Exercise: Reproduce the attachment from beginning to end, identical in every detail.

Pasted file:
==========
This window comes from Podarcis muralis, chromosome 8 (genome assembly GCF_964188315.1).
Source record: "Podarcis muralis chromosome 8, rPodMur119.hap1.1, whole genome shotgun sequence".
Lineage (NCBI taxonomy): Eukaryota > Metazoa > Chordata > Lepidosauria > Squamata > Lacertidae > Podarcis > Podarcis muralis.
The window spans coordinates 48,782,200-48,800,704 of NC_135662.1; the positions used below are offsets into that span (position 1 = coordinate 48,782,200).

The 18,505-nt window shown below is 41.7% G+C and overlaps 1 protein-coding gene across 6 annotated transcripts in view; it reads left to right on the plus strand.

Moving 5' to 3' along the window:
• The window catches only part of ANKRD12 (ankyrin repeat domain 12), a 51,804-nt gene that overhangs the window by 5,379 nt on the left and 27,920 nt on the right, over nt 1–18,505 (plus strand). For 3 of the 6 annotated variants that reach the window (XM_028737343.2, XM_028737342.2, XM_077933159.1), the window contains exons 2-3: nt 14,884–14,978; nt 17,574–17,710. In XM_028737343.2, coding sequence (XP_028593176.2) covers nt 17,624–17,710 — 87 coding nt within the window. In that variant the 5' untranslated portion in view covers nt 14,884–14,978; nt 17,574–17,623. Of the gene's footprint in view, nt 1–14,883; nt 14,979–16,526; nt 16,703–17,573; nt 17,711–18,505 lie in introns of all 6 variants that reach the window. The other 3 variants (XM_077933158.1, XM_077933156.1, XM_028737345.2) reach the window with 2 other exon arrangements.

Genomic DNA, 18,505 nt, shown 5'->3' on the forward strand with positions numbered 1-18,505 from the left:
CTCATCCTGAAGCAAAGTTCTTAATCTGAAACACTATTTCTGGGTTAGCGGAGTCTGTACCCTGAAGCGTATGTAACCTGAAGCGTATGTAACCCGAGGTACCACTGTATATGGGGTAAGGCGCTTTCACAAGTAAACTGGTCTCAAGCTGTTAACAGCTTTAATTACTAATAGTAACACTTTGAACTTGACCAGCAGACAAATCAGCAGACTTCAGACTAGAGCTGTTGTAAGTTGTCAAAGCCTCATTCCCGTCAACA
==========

This window comes from Podarcis muralis, chromosome 8 (genome assembly GCF_964188315.1).
Source record: "Podarcis muralis chromosome 8, rPodMur119.hap1.1, whole genome shotgun sequence".
Lineage (NCBI taxonomy): Eukaryota > Metazoa > Chordata > Lepidosauria > Squamata > Lacertidae > Podarcis > Podarcis muralis.
The window spans coordinates 48,782,200-48,800,704 of NC_135662.1; the positions used below are offsets into that span (position 1 = coordinate 48,782,200).

The 18,505-nt window shown below is 41.7% G+C and overlaps 1 protein-coding gene across 6 annotated transcripts in view; it reads left to right on the plus strand.

Moving 5' to 3' along the window:
• The window catches only part of ANKRD12 (ankyrin repeat domain 12), a 51,804-nt gene that overhangs the window by 5,379 nt on the left and 27,920 nt on the right, over nt 1–18,505 (plus strand). For 3 of the 6 annotated variants that reach the window (XM_028737343.2, XM_028737342.2, XM_077933159.1), the window contains exons 2-3: nt 14,884–14,978; nt 17,574–17,710. In XM_028737343.2, coding sequence (XP_028593176.2) covers nt 17,624–17,710 — 87 coding nt within the window. In that variant the 5' untranslated portion in view covers nt 14,884–14,978; nt 17,574–17,623. Of the gene's footprint in view, nt 1–14,883; nt 14,979–16,526; nt 16,703–17,573; nt 17,711–18,505 lie in introns of all 6 variants that reach the window. The other 3 variants (XM_077933158.1, XM_077933156.1, XM_028737345.2) reach the window with 2 other exon arrangements.

Genomic DNA, 18,505 nt, shown 5'->3' on the forward strand with positions numbered 1-18,505 from the left:
CTCATCCTGAAGCAAAGTTCTTAATCTGAAACACTATTTCTGGGTTAGCGGAGTCTGTACCCTGAAGCGTATGTAACCTGAAGCGTATGTAACCCGAGGTACCACTGTATATGGGGTAAGGCGCTTTCACAAGTAAACTGGTCTCAAGCTGTTAACAGCTTTAATTACTAATAGTAACACTTTGAACTTGACCAGCAGACAAATCAGCAGACTTCAGACTAGAGCTGTTGTAAGTTGTCAAAGCCTCATTCCCGTCAACA